Most beginner gardeners worry too much about not watering their plants enough, so they overcorrect and end up watering too much. Unfortunately, overwatering is where the real danger lies.
Underwatering will hurt your money plant slowly and gradually, but only when your plant is constantly underwatered. Overwatering, on the other hand, can lay waste to an otherwise healthy money plant in a matter of days.
The reason it’s so much of an issue is that the presence of too much water directly damages the delicate root system of the plant by limiting oxygen access and making the roots susceptible to fungal attack.
As the roots starve for oxygen, they die, decay, and start rotting off. A plant without functioning roots cannot supply itself with the nutrients it needs to live, so it will eventually wither and die.
Be careful not to overwater your money plant. Use well-draining soil, so you have room for error. Using a pot with a drainage hole is necessary if you’re growing indoors.
Symptoms of overwatering:
- Curly leaves
- Yellowing leaves
- Root rot—black, soggy, decaying roots
Root rot is the telltale sign of overwatering.
4. Provide Your Money Plant Adequate Space
Chinese money plants are fast growers. They grow up to 12 inches (30 cm) tall, on average, but can grow much taller under ideal conditions. But I’m not talking exclusively about upward growth.
Money plants develop an extensive, fibrous root system as they mature to support all their immense growth over the soil. As the plant grows, so do the roots. Unfortunately, small indoor pots don’t have the most room to allow unrestricted growth, resulting in the roots cramping and bundling up.
Of course, this limits the number of nutrients the plant has access to, so you need to transplant them into a larger pot once they outgrow their current one.
You can expect this to happen one to two years into their growth. You’d have to dig out the plant and soil from the potting mix to know for sure whether or not the roots have outgrown their pot.
Another thing you can do to promote growth is to propagate the plant. Simply cut off the offshoots from the base of the stem and replant them an inch or two (2.5-5 cm) deep into other pots. They’ll grow up to be beautiful money plants of their own.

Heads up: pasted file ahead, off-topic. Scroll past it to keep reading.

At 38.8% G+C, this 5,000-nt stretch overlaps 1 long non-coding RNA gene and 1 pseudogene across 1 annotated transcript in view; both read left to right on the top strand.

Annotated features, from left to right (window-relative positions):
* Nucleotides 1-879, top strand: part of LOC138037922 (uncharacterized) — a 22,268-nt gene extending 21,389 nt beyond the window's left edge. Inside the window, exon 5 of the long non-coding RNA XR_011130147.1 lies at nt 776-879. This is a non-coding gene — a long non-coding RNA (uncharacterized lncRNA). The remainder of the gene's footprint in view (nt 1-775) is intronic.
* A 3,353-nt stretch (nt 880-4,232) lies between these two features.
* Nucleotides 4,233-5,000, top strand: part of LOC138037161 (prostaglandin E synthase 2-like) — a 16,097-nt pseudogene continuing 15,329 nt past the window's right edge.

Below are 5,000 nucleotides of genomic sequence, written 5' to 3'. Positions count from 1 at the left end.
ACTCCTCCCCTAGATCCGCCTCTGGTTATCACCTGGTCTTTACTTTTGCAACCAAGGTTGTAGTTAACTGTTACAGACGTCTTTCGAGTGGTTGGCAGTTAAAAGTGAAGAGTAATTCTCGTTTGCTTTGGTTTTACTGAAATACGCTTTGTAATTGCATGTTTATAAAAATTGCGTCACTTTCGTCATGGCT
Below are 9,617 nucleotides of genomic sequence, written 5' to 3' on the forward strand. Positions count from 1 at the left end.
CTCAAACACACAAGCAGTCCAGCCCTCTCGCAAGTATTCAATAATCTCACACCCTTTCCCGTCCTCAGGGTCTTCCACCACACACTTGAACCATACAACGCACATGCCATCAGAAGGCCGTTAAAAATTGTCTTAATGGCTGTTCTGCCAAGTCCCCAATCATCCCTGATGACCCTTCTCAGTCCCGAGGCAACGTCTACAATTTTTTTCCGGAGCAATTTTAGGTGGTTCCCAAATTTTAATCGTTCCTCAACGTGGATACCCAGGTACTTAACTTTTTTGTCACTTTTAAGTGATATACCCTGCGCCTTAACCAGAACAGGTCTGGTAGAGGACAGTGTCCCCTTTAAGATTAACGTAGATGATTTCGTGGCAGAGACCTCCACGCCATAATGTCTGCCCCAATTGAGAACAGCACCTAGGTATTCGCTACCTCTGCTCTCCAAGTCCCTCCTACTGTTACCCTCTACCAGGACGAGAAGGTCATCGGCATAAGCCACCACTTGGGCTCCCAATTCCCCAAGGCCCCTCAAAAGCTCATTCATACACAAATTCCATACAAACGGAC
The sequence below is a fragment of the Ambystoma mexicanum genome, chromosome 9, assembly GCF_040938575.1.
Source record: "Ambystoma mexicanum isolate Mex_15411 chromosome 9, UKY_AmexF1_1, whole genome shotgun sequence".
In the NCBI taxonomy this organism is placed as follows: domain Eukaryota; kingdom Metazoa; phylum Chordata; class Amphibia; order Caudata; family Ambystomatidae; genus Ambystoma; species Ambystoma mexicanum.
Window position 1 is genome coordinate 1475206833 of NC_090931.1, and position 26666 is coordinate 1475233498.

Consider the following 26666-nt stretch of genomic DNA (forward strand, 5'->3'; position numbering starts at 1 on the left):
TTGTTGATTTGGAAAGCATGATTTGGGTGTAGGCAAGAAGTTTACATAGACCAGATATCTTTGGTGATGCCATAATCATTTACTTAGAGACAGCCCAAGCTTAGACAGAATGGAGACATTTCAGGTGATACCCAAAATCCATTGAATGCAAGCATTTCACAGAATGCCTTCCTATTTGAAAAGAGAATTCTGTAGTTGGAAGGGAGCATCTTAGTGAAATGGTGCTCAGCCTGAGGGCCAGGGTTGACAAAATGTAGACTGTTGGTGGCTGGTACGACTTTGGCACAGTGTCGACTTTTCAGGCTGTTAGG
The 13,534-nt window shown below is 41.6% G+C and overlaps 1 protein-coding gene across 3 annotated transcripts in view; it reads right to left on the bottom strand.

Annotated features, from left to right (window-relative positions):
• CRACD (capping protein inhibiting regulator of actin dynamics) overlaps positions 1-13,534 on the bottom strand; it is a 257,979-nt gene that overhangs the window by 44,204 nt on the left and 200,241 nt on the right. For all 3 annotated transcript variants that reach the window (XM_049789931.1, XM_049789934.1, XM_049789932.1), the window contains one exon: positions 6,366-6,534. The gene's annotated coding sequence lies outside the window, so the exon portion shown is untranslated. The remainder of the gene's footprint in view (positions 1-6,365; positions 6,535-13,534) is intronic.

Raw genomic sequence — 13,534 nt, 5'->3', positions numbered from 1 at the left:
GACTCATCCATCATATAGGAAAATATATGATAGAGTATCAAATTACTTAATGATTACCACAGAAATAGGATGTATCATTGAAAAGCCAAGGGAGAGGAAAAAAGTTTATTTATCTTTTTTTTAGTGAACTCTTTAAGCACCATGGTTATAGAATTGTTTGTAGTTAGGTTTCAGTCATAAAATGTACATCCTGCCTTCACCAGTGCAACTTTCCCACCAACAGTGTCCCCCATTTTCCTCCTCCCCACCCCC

For a more in-depth explanation of replanting Chinese money plant babies, check out this complete guide: How to Replant Chinese Money Plant Babies
5. Eliminating Growth Impediments
We’ve talked extensively about the steps you can take to promote the rate of growth.
Now, let’s briefly cover the factors that commonly slow down the rate of growth and how you can control or eliminate them:
Extreme Temperature and Humidity
Chinese Money plants are hardy overall but don’t do too well in lower temperatures. You shouldn’t let them sit in temperatures lower than 50 °F (10 °C) for a prolonged period of time. Ideally, they should be kept between 59 and 86 °F (15 and 30 °C).
Leaving them exposed to and unprotected against winter frosts is not an option. Sudden temperature dips in the fall can also damage your plant, so it’s best to keep it exclusively indoors under controlled temperatures.
These plants also prefer high humidity when grown indoors (above 50%). However, highly humid conditions are unfavorable for both humans and plants, especially when combined with dark environments, as that increases the risk of fungal growth.
Unfavorable Soil pH
The ideal pH range for the Chinese money plant is 6.0 to 7.0. Outside of this range, the plant isn’t able to acquire nutrients from the soil as effectively. As a result, your plant will have stunted growth.
Although Chinese money plants don’t need too much fertilizer, they need to maximize nutrient absorption for optimum growth, especially if you want them to grow faster.
Slightly acidic conditions are most favorable to nutrient acquisition from the soil. However, you should be fine as long as you don’t stray outside of the aforementioned range.
Pests and Diseases
Fortunately, the Chinese money plant isn’t particularly vulnerable to any pests or illnesses, although you will still run into them occasionally.
Fungus gnats are commonly found around your plant if it is constantly overwatered. Repotting your plant in a fresh, sterile potting mix with excellent drainage should address the issue of overwatering and eliminate the fungus gnats.
Aphids and mealybugs rarely attack Chinese money plants specifically. However, if you have other indoor plants infested with these pests, your money plant will likely also get affected.
If you spot damage caused by pests, take steps to treat the infestation immediately. A pest infestation, if left unchecked, can spiral out of control and result in irreversible damage. In worse cases, they can even stunt plant growth.
Thankfully, organic pesticides and insecticides are readily available in both online and offline markets. You can also use safe and homemade pesticides like neem oil.
You can incorporate neem oil in your plant care routine by wiping the leaves with a diluted solution every time you dust the leaves. Be sure to do this at night to protect the leaves from sunburn.
The Chinese money plant is a hardy little plant that can grow to incredible heights. It’s a household favorite among gardeners because of its easy upkeep and low maintenance. If you want to help it grow faster, though, there are several steps you can take.
You want to ensure the plant receives ample sunlight (but not too much!), is adequately watered, is fertilized once a month, and has room for its roots to grow.
Also, eliminate anything that could be hurting your money plant and impeding growth, such as pests.